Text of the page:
Grenfell Housing & Training has partnered with local businesses to offer work experience placements to support local youths and help tackle unemployment.

In the last 12 months, Grenfell has helped more than 250 people gain over 400 qualifications, with many of these individuals progressing into further learning, work placements and volunteering.

Drapes and rigging supplier Blackout was one of the companies involved in the association’s work. A wide range of employers also offered work experience opportunities, including theatre lighting company White Light, retailers including Ocado and Londis, care companies and education providers.

This particular scheme worked specifically with those furthest from the labour market, including those with housing issues, health problems and learning difficulties. These individuals were placed with local companies and Grenfell used the funding to cover the first few months of employment. A mentor, provided by Grenfell, supported the young people and each person was assigned to an individual within the company, who acted internally to support them. Grenfell assisted 12 young people into placements, all of whom were then offered employment by the employers who took part.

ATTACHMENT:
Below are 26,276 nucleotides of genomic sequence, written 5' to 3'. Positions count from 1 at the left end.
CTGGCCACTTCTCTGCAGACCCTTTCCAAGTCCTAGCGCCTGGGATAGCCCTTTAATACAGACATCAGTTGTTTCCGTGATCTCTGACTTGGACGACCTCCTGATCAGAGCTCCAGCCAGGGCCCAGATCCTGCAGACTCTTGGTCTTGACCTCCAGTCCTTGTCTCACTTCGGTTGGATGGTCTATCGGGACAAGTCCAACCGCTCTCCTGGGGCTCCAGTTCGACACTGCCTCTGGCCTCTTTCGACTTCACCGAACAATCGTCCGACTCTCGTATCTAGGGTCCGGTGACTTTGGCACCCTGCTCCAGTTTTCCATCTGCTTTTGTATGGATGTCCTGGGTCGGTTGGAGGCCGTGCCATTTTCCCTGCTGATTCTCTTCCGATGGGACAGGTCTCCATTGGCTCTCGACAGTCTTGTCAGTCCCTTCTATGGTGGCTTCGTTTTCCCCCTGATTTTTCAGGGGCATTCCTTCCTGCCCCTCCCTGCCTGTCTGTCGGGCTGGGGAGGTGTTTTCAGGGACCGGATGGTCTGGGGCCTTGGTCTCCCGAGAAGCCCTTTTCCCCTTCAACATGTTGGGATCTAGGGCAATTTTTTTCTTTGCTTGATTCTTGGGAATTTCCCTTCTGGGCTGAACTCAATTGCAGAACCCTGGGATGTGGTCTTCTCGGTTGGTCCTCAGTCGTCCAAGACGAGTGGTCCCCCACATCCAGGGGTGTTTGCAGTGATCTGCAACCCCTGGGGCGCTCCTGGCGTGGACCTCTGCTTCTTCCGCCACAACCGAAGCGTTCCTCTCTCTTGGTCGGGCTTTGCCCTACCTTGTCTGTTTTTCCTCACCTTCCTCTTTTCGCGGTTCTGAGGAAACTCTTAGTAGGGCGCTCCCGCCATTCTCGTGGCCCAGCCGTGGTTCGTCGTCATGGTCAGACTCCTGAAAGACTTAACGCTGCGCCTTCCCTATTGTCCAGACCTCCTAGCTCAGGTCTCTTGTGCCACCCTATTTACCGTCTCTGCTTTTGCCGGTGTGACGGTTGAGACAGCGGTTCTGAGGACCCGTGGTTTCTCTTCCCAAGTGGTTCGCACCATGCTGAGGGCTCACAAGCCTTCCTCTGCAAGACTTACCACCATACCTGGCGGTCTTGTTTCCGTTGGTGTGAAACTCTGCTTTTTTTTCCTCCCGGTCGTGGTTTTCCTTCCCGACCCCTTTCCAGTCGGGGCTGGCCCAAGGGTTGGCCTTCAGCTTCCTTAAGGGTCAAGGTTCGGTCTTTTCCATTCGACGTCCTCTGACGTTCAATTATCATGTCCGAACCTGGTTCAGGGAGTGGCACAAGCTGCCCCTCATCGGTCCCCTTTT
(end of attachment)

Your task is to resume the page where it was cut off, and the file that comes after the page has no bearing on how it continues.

“This programme is invaluable to local youngsters, and we’re proud to be partnering with local businesses to help boost youth employment within London,” said Steve Boucher, director of operations at Grenfell. “We can’t thank the local businesses we work with enough, for opening their doors to local youngsters to offer the support and guidance necessary to make a successful transition into full time work.”

Adelaide Johannsen, Blackout’s HR manager, commented: “This partnership has enabled local youngsters to get hands-on experience working within live events in a bid to move them into employment or further training, and enable them to progress up the career ladder. We have taken on two individuals from Grenfell’s scheme and we were really impressed with their enthusiasm and commitment to their work.”

Grenfell relies on voluntary support and income to build individually tailored programmes for each of its services users, and over the last 12 months the association has helped 47 people into full-time employment.